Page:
We who lead others spiritually are not always so good at sharing our feelings, sometimes just talking about stuff. Yet studies, history, the bible, and even our own experience tells us it is good for us.
Opening Up Is Good For Your Health
About 20 years ago, James Pennebaker, professor of psychology at the University of Texas at Austin, began a series of studies that scientifically examined the effects of disclosing personal thoughts and feelings.
Participants were randomly assigned to either: (a) talk or write about a difficult, traumatic, or upsetting event or (b) write or talk about a trivial topic. While the disclosure process produced immediate feelings of distress, participants who engaged in this process experienced a number of benefits over time, including improved mood, reduced symptoms of psychological distress, fewer illnesses, and even improved immune functioning.
Furthermore, Pennebaker and others found that the health effect is greater when people are less inhibited, disclose more deeply, and when their disclosure helps them form new meaning or insight on their experience. In short, the study underscores the important and powerful effects of confession.
Psalm 32 says:
Finally, I confessed all my sins to you
and stopped trying to hide my guilt.
I said to myself, "I will confess my rebellion to the Lord."
And you forgave me! All my guilt is gone.
The Making of An Ordinary Saint
Confession is the spiritual discipline that allows us to enter into the grace and mercy of God in such a way that we experience forgiveness and healing for the sins and sorrows of the past.
Both forgiveness and healing are involved in confession. Forgiveness positions us in a right relationship toward God
Healing frees us from the domination of our present by our past.
I love this quote:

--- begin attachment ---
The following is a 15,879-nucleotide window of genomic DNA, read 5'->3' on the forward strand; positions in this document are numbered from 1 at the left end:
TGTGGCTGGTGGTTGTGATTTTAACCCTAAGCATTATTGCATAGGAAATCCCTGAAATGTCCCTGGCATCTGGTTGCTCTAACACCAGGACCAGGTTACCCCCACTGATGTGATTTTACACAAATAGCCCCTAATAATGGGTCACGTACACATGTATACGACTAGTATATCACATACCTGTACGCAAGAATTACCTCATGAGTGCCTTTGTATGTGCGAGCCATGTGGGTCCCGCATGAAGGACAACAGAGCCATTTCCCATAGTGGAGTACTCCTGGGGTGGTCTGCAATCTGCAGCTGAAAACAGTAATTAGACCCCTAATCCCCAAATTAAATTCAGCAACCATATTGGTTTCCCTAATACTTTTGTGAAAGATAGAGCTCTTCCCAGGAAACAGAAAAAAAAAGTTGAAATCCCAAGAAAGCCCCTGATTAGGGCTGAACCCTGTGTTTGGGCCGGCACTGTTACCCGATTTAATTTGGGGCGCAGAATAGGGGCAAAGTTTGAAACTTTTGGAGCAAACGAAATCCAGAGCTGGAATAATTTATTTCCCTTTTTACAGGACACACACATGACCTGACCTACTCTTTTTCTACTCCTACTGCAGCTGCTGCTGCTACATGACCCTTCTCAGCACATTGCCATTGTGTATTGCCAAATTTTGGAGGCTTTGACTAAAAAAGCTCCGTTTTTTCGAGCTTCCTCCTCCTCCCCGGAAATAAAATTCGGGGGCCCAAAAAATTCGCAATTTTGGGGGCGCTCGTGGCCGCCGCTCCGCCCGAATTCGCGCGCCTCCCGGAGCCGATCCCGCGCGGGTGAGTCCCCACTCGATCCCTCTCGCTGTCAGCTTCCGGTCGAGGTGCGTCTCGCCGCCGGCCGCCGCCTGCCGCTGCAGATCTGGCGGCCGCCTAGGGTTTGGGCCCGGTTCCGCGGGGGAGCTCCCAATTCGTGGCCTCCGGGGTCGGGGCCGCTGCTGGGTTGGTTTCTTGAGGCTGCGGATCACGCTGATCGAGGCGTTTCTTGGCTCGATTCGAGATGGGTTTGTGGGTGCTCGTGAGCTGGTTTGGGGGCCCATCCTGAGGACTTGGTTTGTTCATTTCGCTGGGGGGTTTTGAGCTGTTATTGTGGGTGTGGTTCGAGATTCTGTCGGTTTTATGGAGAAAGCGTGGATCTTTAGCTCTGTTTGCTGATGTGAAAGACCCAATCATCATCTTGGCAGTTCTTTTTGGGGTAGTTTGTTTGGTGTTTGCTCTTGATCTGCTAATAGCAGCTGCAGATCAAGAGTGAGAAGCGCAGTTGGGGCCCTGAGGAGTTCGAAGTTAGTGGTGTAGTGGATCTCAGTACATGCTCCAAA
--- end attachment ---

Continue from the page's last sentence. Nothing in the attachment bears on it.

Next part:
"Concealment makes the soul a swamp. Confession is how you drain it." – Charles M. Blow
For 29 years, I have had people ask to speak to me because of problems, worries – challenges that seem bigger than them. I have learned to sit, listen, listen, and listen some more. And at the end, I may even have a few insights to offer
Often the problem is resolved just by saying it out loud
Many times, a solution becomes evident in saying it out loud
Once it is said out loud, a problem presents for what it is.
Talking Through Problems
If we don't talk about our problems, we may find our pent-up tensions or feelings burst out in embarrassing or inappropriate ways. You might also find that things may worsen if you don't try to get on top of them straight away.
Talking to someone you trust about something upsetting may help you to:
sort through the problem
see the situation more clearly
look at the problem in a new or different way
release built-up tension – this can help you to gain further insight into the position that is causing the problem
find out that you are not alone – you may find that many other people share your feeling
identify options or solutions you hadn't thought of before.
The stuff in our gut or our heart or our head is hindering us. Say it out loud. To be measured for what it is.
 Murray-Swank, Aaron. The Healing Practice of Confession retrieved from https://spiritualityhealth.com/articles/2012/01/28/healing-practice-confession  Foster, Nathan. (2014) The Making Of An Ordinary Saint: My Journey From Frustration To Joy With The Spiritual Discipline - Understanding Confession. Retrieved from https://renovare.org/articles/understanding-confession  Retrieved from http://practicetheseprinciplesthebook.com/discipline-of-confession_424.html  Retrieved from https://www.betterhealth.vic.gov.au/health/healthyliving/talking-through-problems